Business Environment

Topics: Demographics, Customer, Customer service Pages: 14 (4143 words) Published: July 30, 2013

* Sometimes known as a client, buyer, or purchaser
* The recipient of a good, service, product, or idea, obtained from a seller, vendor, or supplier for a monetary or other valuable consideration * one who absorb organizational outputs
* represent potential uncertainty to an organization
* Their taste can change and they can become dissatisfied with organization’s product or service Customers are generally categorized into two types:
* An intermediate customer or trade customer (more informally: "the trade") who is a dealer that purchases goods for re-sale. * An ultimate customer who does not in turn re-sell the things bought but either passes them to the consumer or actually is the consumer. A customer may or may not also be a consumer, but the two notions are distinct, even though the terms are commonly confused. A customer purchases goods; a consumer uses them. An ultimate customer may be a consumer as well, but just as equally may have purchased items for someone else to consume. An intermediate customer is not a consumer at all. In the world of customer service, customers are categorized more often into two classes: * An external customer of an organization is a customer who is not directly connected to that organization. * An internal customer is a customer who is directly connected to an organization, and is usually (but not necessarily) internal to the organization. Internal customers are usually stakeholders, employees, or shareholders, but the definition also encompasses creditors and external regulators. Why customers are important?

Customers are the most important people for any organization. They are the resource upon which the success of the business depends. When thinking about the importance of customers it is useful to remember the following points:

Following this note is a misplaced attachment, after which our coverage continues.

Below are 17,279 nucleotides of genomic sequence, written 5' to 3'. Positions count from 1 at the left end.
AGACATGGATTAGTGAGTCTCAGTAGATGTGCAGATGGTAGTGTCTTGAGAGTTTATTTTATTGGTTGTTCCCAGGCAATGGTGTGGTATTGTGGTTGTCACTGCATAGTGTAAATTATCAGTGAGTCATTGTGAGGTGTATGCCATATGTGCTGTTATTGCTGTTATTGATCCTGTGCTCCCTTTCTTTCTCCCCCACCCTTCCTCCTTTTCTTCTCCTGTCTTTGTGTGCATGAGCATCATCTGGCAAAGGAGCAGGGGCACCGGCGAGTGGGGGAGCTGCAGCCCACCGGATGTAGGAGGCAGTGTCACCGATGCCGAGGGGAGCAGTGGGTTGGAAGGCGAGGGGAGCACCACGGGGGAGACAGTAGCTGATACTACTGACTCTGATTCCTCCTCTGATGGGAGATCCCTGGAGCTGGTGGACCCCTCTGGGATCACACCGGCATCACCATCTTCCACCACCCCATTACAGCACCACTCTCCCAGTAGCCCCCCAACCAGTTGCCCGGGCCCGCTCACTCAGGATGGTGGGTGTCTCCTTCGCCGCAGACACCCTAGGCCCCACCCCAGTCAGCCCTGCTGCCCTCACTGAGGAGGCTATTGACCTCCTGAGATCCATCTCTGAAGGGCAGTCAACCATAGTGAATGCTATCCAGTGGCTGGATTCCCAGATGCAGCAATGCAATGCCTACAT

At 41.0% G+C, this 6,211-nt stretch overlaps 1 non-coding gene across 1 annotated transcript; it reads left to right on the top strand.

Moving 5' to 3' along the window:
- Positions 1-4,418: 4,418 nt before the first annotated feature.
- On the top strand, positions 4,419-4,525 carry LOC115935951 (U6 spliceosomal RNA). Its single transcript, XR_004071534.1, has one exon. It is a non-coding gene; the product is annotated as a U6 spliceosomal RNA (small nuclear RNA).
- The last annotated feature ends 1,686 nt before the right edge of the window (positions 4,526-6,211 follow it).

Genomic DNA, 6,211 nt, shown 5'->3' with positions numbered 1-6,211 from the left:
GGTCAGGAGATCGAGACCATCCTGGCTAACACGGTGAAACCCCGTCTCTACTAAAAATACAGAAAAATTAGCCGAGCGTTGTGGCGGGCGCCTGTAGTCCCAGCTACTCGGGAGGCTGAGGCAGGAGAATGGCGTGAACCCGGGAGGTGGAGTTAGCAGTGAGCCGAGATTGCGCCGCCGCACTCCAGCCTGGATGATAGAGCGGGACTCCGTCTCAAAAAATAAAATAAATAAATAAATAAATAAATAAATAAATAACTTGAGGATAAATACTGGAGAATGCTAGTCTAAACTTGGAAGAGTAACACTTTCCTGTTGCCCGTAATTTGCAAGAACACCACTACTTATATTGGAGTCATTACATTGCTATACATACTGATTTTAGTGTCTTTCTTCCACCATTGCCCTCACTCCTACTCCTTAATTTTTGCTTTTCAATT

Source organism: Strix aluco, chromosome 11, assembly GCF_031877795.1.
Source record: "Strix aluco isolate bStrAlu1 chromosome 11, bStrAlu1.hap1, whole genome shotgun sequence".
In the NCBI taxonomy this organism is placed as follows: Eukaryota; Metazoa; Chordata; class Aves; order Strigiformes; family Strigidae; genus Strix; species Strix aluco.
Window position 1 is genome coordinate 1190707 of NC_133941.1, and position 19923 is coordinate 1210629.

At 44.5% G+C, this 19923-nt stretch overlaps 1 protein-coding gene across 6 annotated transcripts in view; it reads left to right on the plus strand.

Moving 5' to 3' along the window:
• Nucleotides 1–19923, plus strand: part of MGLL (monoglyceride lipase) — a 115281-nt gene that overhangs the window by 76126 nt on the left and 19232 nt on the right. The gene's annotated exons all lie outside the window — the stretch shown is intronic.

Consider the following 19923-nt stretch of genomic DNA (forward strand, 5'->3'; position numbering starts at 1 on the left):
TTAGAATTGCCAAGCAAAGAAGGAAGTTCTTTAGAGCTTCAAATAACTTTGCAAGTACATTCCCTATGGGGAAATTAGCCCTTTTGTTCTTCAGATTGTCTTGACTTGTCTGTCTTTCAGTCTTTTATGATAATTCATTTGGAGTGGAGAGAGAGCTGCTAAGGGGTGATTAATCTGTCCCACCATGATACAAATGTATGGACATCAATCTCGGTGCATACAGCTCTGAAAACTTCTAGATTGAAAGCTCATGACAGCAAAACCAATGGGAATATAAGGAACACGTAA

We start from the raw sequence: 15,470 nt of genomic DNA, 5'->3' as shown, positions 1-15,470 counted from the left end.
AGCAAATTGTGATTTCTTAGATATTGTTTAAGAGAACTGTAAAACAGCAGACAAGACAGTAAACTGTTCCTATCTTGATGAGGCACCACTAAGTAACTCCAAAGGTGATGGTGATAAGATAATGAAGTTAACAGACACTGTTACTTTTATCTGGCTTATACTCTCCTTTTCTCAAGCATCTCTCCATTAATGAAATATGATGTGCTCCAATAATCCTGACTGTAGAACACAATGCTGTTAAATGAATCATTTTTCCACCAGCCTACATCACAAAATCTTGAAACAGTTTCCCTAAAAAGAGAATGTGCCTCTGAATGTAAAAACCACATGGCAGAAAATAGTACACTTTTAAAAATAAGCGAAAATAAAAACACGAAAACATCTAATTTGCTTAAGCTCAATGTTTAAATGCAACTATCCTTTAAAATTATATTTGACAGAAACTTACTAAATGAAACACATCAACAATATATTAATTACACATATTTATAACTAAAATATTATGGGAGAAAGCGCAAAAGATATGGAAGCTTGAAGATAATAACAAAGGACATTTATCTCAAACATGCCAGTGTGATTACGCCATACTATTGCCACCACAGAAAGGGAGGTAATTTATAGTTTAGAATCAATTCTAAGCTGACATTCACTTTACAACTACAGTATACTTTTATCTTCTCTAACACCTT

1. Repeat business is the backbone of selling. It helps to provide revenue and certainty for the business.  2. Organizations are dependent upon their customers. If they do not develop customer loyalty and satisfaction, they could lose their customers.  3. Without customers the organization would not exist. 

4. The purpose of the organization is to fulfill the needs of the customers.  5. The customer makes it possible to achieve business aims.

Customer satisfaction
Customer satisfaction is at the heart of the selling process. One estimate is that it costs five times as much to attract new customers as it does to keep an existing one. The relationship between the customer and the organization is, therefore, an important one.  -------------------------------------------------

Building customer relationships can be seen as moving up a ladder. At the top rung of the ladder are your loyal customers (advocates). The ladder consists of four main rungs (with 4 being the highest): * 4 - Advocates

* 3 - Regular customers
* 2 - Occasional users
* 1 - One-off purchasers
The extent to which customers move up the ladder depends on how well they are treated by the organization. Well focused sales methods and attention to individual detail is likely to encourage customers to move up the ladder. * The Times 100 focuses on organizations which illustrate excellence in building relationships with customers over time such as Argos, which spends a lot of energy, and time on finding out what customers want. Other organizations like Nestle and Cadbury Schweppes place great store on building strong links with all their stakeholder groupings and with their customers through extensive market research. Providing customer service excellence is what will keep your customers coming back. Customer service excellence will give you the competitive advantage you need to survive in a tough and increasingly uncertain business climate. In today’s customer-oriented business environment, "people skills" are...
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